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An empirical update on the product-cycle explanation and branch-plant location in the nonmetropolitan US South

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  • M Johnson

Abstract

In this study an empirically based examination of the importance of the labor environment, defined in terms of late-stage product-cycle expectations, to the location of branch plants in the nonmetropolitan US South is presented. The data were derived from a questionnaire-based survey of selected branch-plant managers in eight southern states. The findings suggest that labor factors have been important to the location of branch plants, and that the product-cycle explanation has merit; however, the findings also suggest that the locational behavior of these plants has been a response to conditions not clearly embraced by the product-cycle conceptualization, leading to the conclusion that a more comprehensive model is required to explain industrial location in the rural South.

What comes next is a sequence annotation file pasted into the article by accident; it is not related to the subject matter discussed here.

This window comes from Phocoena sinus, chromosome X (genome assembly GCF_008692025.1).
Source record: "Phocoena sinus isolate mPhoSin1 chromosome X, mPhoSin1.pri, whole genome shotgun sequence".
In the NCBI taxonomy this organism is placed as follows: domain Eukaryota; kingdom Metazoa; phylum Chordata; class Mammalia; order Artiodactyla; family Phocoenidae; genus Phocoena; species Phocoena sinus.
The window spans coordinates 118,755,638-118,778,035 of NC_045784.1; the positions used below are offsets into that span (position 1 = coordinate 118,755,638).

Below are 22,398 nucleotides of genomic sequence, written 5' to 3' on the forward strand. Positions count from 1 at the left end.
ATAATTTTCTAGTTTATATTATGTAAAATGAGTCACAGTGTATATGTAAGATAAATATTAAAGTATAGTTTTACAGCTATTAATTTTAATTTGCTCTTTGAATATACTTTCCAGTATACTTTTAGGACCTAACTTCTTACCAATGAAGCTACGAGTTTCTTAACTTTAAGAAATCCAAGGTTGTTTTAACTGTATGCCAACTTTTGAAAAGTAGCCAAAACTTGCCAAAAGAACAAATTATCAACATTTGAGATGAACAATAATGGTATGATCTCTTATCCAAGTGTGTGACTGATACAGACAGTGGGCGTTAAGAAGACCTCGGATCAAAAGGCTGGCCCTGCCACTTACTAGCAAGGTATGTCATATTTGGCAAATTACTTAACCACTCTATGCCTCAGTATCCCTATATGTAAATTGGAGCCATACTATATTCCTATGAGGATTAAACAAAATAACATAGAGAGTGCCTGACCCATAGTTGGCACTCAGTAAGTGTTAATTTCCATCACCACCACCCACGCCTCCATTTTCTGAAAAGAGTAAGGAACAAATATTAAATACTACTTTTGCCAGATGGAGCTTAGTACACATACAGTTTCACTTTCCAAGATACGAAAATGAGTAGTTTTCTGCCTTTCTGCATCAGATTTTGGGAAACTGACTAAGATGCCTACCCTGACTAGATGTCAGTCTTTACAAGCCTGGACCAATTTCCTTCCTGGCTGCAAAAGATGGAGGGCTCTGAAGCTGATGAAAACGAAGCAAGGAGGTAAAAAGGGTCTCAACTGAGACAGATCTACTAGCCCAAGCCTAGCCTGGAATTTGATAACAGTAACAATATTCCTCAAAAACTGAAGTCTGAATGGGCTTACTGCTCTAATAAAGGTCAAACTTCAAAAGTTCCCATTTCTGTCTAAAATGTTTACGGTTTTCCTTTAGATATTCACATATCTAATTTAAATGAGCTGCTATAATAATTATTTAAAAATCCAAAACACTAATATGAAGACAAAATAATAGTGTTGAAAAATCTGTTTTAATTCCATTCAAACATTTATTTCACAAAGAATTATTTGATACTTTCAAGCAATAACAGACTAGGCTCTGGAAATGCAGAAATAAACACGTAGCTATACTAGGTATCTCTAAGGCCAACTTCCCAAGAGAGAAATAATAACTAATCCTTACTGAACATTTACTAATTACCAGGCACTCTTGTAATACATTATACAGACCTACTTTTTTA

Suggested Citation

  • M Johnson, 1991. "An empirical update on the product-cycle explanation and branch-plant location in the nonmetropolitan US South," Environment and Planning A, Pion Ltd, London, vol. 23(3), pages 397-409, March.
  • Handle: RePEc:pio:envira:v:23:y:1991:i:3:p:397-409
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    Cited by:

    1. Edward J. Malecki, 1995. "Global Cities And Back Roads:Perspectives On The Southern Economy (Presidential Address, April 22, 1995)," The Review of Regional Studies, Southern Regional Science Association, vol. 25(3), pages 237-246, Winter.
    2. Maureen Kilkenny, 2010. "Urban/Regional Economics And Rural Development," Journal of Regional Science, Wiley Blackwell, vol. 50(1), pages 449-470.

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